Mapping dinosaur tracksites

Scott Ernst, a student at Central New Mexico Community College who is studying unmanned aircraft systems, uses a 3D blue light scanner to map dinosaur track prints. (Photos: CNM)

Next week, a team of students and faculty members from Central New Mexico Community College (CNM) will join scientists on a project to document, map and model one of the largest dinosaur tracksites in the United States.

Hundreds of tracks, from at least four different species of dinosaurs, are exposed at the Clayton Lake State Park in northeastern New Mexico. The CNM team will work with officials from the New Mexico Museum of Natural History & Science (NMMNHS) and the New Mexico State Parks Department to photograph, scan, map and model the exposed dinosaur tracks.

“This project is applying high technology to the documentation of ancient dinosaur trace fossils,” says Rick Watson, part-time faculty member in CNM’s School of Applied Technologies. “We are very fortunate to have something practical and interesting for our students to work on.”

The goal of the project is to provide an updated record of the tracks, their relationships and state of preservation at a variety of scales suitable for scientific analysis, education, public exploration and site preservation.

Students from myriad programs

Students in CNM’s unmanned aircraft systems, geographic information technology, and Earth and planetary science programs will use photogrammetry (the science of taking measurements from photos), high-resolution structured light scanning and lidar scanning to record and map the dinosaur tracks. Then 3D models of the tracks will be produced at highly precise rates. Few, if any, dinosaur tracksites have benefited from such a wide range of recording technologies, according to NMMNHS.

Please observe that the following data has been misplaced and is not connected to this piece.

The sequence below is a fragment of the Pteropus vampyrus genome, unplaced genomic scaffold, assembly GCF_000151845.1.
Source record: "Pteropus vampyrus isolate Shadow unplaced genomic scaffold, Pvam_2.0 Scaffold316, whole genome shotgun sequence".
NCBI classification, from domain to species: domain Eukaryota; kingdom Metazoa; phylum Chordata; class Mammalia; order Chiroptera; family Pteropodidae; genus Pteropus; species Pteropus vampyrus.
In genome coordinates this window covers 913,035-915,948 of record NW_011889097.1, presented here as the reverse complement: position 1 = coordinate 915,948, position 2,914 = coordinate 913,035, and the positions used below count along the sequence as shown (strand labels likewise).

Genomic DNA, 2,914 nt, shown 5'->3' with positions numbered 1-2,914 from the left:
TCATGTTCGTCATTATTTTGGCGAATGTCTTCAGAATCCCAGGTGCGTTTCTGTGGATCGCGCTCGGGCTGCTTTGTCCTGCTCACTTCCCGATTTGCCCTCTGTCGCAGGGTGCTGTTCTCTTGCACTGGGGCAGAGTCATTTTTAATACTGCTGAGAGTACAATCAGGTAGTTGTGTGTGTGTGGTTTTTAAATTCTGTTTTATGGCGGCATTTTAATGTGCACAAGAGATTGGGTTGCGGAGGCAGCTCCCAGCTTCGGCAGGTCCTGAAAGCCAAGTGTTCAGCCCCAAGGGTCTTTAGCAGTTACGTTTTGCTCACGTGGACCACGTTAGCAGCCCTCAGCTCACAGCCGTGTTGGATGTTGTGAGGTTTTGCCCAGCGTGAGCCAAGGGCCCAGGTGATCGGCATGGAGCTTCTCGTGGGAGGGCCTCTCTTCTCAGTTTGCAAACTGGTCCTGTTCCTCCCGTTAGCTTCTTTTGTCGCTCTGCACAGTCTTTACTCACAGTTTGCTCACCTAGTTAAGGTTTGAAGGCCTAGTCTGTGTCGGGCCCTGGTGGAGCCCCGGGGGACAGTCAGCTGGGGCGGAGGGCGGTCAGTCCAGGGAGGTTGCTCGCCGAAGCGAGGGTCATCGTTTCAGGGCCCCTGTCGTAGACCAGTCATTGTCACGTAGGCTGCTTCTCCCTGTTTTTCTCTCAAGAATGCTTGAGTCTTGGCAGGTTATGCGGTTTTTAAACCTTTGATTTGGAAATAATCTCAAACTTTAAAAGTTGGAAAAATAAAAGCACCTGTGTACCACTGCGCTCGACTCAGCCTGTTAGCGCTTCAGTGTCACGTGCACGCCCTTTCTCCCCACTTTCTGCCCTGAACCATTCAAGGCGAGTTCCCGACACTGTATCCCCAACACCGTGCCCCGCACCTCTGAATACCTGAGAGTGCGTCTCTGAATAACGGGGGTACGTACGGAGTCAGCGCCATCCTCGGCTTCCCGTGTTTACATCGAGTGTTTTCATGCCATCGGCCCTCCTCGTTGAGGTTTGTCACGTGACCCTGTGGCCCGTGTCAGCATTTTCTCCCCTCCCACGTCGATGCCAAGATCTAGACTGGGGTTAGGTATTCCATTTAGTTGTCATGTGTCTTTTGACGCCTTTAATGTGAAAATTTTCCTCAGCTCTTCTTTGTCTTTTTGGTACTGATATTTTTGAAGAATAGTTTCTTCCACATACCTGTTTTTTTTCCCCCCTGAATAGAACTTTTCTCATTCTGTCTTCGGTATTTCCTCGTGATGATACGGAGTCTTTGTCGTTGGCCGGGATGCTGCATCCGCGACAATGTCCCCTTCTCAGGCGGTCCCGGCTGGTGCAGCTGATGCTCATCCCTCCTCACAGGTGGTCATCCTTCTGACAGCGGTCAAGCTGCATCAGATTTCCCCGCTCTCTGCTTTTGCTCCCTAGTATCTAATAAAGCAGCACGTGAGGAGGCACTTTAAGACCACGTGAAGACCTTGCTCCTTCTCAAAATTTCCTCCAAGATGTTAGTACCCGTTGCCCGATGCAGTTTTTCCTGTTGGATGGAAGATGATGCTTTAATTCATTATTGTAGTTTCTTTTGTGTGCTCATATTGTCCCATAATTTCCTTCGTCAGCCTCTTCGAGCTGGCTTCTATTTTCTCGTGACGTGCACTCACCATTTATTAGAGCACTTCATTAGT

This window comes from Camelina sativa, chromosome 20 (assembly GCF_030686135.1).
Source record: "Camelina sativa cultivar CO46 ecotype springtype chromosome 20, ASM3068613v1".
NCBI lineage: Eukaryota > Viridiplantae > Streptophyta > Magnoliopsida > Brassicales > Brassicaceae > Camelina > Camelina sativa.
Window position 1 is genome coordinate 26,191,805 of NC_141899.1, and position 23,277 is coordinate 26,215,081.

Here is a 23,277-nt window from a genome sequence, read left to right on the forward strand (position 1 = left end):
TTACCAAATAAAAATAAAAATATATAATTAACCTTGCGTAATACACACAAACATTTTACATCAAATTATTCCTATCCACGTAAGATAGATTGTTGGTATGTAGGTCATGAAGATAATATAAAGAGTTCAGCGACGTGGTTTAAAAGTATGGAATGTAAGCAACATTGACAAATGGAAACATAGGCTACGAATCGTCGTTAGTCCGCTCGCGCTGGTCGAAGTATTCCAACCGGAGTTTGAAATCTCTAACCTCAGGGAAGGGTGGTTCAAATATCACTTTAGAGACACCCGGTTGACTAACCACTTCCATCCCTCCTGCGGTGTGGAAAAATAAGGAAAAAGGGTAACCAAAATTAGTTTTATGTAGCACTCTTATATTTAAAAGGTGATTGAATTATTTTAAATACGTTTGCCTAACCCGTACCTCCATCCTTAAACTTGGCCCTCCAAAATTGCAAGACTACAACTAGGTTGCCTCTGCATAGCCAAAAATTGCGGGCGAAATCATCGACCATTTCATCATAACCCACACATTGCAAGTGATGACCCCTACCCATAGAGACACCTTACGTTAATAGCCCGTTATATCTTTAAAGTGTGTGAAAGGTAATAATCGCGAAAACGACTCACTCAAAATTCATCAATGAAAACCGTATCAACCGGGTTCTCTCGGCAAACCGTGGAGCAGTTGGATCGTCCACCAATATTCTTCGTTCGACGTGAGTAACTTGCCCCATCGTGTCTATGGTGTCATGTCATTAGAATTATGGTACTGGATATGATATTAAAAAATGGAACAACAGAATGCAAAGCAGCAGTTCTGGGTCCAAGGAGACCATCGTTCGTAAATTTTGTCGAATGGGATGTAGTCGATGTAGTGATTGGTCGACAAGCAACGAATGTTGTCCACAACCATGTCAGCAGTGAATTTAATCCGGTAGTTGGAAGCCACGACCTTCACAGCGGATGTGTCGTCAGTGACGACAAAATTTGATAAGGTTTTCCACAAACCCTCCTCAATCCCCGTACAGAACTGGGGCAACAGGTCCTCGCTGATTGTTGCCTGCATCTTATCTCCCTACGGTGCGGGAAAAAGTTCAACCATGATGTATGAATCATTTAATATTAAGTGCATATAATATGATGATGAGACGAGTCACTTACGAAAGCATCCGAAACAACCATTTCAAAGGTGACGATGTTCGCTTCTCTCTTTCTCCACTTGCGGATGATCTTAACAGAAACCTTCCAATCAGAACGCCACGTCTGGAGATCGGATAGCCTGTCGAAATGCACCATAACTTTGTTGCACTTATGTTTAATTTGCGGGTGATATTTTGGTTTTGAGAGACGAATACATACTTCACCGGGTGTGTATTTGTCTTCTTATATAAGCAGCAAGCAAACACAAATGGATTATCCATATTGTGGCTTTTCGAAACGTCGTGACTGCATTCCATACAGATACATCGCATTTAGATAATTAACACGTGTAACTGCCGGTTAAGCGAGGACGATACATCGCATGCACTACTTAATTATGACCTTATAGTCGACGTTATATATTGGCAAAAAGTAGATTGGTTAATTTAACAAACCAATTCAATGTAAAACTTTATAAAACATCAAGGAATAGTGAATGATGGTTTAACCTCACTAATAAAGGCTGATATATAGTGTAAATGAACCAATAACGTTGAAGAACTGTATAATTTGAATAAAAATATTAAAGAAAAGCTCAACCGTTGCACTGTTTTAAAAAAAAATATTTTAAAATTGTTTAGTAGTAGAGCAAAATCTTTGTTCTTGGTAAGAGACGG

Students are learning how to use and integrate these technologies in practical and diverse ways that will suit them in many career fields, Watson says.

“The students are gaining experience using these technologies and the reality is that these technologies are used for many other purposes,” he says. “In the future and even today, we are seeing the application of these technologies in everything from developing small machine tools to developing modern jet aircraft engine components.”

CNM student Melody “Melo” King, who is studying unmanned aircraft systems, says that she’s excited to be a part of the project and looks forward to developing the ground control GPS points for the entire project. She says that getting to apply what she’s learned to a tangible project is very beneficial.

“I’m already taking some of the techniques I’ve learned here and using them in my job as a self-employed cartographic engineer,” King says.

The final products for the project will appear in a scientific journal and will be used to develop a website about the dinosaur tracksite at Clayton Lake.

CNM professor Rick Watson explains how to properly position cameras over trace fossil samples.

About the Author

Robert Salas
is content creation manager at Central New Mexico Community College.